KIM Jong-un has threatened to EXECUTE K-pop fans after he branded the South Korean pop culture a “vicious cancer” which is corrupting the state’s hairstyles.
South Korean music, movies and television shows have been smuggled into the totalitarian state – and the North Korean leader fears it will influence young people in the country and impact his regime.
Kim Jong-un believes K-pop is a “vicious cancer”[/caption]
K-pop has become hugely popular across the world – including in North Korea[/caption]
Cultural life in North Korea is strictly dictated by the state, but young people across the country have been secretly enjoying k-pop using flash drives snuck across the border.
Now Kim has clamped down on the culture, which he believes is corrupting his country’s “attire, hairstyles, speeches, behaviours”, reports The New York Times.
In December the Communist state introduced a new law which means anyone watching or possessing South Korean entertainment can be shipped to a labour camp for 15 years.
And anyone caught smuggling the music, shows or movies into the country can even face the death penalty.
K-pop music, movies and TV shows have been smuggled across the border[/caption]
The legislation is also calling for those who “speak, write or sing in South Korean style” to face two years hard labour.
The punishments have come to light after internal documents were smuggled out of the country by Daily NK, a Seoul-based news site.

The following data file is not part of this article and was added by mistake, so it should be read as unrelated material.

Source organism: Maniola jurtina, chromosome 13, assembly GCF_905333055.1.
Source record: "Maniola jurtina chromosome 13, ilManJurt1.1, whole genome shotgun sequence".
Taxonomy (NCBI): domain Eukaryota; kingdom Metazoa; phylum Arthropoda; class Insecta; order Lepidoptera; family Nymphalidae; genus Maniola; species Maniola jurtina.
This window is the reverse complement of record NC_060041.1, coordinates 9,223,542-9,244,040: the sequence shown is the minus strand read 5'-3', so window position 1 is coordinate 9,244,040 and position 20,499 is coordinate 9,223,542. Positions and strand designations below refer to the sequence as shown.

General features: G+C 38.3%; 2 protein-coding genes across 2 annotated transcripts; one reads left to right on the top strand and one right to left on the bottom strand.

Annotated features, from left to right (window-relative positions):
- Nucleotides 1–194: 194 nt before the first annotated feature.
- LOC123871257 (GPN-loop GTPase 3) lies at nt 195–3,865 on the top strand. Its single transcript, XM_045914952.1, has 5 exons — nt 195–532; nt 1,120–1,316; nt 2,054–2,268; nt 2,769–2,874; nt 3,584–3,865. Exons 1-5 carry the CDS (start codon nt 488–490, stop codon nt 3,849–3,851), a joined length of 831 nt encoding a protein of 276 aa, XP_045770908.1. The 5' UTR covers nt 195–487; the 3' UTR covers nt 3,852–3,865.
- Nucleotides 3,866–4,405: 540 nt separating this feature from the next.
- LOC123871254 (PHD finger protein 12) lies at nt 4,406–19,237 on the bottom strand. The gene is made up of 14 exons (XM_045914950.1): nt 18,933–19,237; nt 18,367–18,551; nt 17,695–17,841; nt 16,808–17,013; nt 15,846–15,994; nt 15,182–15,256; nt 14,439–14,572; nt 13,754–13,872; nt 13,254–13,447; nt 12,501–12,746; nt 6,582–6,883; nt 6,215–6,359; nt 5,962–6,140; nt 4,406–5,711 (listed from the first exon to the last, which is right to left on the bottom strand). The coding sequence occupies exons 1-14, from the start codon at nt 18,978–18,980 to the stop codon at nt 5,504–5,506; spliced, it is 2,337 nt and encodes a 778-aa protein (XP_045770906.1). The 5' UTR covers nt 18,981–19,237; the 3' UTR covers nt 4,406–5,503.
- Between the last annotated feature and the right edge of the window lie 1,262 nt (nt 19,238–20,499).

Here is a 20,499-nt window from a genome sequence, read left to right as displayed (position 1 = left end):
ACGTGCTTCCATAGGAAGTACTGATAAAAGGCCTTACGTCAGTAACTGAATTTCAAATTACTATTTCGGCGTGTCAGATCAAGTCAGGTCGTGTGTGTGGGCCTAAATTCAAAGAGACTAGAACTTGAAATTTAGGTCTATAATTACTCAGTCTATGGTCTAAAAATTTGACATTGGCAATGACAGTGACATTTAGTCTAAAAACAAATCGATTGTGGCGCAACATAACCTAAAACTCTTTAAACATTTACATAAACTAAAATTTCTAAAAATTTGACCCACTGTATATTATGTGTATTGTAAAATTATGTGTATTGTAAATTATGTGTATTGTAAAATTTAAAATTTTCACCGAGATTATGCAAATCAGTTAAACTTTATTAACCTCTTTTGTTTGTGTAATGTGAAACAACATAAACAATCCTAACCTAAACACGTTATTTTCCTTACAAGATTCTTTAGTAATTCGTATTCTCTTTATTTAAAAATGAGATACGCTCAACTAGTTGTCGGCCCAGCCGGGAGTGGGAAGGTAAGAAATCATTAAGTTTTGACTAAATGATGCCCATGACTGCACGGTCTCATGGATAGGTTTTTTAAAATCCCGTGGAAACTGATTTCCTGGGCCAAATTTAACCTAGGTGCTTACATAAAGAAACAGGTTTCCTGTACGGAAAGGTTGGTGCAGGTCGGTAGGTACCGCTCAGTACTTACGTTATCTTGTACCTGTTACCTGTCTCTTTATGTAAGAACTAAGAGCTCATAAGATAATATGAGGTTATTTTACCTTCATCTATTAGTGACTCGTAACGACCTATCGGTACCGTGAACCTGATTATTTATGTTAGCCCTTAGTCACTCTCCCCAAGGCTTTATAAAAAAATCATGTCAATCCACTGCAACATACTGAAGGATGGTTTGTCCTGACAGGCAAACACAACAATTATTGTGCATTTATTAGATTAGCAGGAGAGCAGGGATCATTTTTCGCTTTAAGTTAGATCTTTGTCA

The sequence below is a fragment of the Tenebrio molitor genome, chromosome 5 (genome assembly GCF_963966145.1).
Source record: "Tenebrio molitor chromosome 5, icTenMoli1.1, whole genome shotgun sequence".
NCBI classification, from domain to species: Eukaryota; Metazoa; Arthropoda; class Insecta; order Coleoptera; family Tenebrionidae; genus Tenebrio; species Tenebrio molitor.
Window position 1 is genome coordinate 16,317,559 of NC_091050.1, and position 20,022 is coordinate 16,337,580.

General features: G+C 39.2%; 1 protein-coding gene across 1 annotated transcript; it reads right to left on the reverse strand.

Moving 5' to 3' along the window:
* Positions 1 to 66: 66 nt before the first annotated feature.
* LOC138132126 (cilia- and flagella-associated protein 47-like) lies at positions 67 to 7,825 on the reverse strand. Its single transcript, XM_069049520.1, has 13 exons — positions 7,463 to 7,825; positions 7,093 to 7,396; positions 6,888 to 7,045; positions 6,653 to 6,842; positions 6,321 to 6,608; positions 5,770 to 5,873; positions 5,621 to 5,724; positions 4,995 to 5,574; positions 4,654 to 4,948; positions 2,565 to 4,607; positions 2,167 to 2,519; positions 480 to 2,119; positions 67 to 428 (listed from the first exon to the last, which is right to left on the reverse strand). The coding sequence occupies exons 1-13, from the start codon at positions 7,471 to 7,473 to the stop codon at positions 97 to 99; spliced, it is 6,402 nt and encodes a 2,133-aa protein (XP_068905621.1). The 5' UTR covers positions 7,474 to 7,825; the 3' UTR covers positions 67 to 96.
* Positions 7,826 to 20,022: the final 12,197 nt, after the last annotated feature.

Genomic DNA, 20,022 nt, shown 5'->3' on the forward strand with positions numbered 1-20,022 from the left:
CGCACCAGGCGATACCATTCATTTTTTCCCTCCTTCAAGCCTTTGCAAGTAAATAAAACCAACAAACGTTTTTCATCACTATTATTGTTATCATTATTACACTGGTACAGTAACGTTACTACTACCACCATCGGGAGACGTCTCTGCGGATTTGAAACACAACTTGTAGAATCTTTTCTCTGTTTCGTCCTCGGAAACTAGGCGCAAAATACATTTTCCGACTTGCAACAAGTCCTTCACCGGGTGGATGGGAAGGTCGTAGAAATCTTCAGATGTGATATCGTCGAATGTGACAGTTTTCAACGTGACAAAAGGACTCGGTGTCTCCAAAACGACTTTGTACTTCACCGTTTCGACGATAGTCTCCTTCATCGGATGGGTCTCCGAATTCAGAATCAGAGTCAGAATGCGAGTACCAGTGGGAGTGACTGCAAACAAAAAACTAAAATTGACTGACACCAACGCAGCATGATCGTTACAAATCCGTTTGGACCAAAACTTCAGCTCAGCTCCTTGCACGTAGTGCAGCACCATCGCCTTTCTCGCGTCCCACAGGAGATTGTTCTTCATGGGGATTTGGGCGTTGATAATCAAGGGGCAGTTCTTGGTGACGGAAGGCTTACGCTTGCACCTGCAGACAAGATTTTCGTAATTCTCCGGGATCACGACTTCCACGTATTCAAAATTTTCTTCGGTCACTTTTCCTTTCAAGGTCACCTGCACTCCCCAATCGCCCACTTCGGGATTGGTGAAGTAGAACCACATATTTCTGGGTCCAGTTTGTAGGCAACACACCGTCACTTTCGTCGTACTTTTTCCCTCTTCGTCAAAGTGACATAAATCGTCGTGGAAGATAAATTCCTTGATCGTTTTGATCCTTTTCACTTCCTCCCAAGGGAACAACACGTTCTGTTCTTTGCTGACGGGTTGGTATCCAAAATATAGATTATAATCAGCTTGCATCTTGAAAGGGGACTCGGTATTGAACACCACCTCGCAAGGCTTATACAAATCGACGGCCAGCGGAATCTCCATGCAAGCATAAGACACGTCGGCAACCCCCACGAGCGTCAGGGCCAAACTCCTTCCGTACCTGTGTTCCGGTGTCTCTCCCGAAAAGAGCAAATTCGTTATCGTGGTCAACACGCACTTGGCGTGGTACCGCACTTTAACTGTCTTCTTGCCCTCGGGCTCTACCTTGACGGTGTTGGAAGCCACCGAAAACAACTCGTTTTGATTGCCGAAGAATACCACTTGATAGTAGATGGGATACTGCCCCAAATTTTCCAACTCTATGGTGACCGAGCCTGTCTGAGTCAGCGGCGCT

The new law comes after Kim’s months of slamming outside influences which he believes could damage his regime.
According to reports he has warned that a “serious change” is on the way in the “ideological and mental state” of North Korea’s youth.
Kim Jung-un has threatened to execute K-pop fans[/caption]
It comes after Jong-un reportedly gave mullets the chop – banning the retro hairstyle along with skinny jeans in a swipe at “Western decadence.”
North Korea recognizes 15 approved haircuts, Yahoo News reported citing an editorial by the North Korean newspaper The Rondong Sinmun.
“We must be wary of even the slightest sign of the capitalistic lifestyle and fight to get rid of them,” the official newspaper of the Central Committee of the Workers’ Party of Korea read.
He also banned T-shirts that featured slogans and nose and lip piercings.
Last month a man in North Korea was shot by the firing squad in front of 500 people for illegally selling music and films.
The engineer, whose surname was Lee, was executed as his family were forced to watch, standing in front of the 500 people, 40 days after he was arrested in Wonsan, Gangwon province.
Lee was caught by the daughter of his “people’s unit” or neighbourhood watch group leader while secretly selling CDs and USBs with the South Korean content.
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After the authorities recited the guilty verdict, the sound of twelve shots rang out before Lee’s “lifeless body was rolled into a straw sack and loaded into a box, and then taken somewhere,” a Daily NK source said.
The leader previously banned Chinese medicines in Pyongyang hospitals after an official reportedly died from a dose of a Chinese-manufactured medicine cocarboxylase.
The medicine is used to treat patients who suffer from fatigue.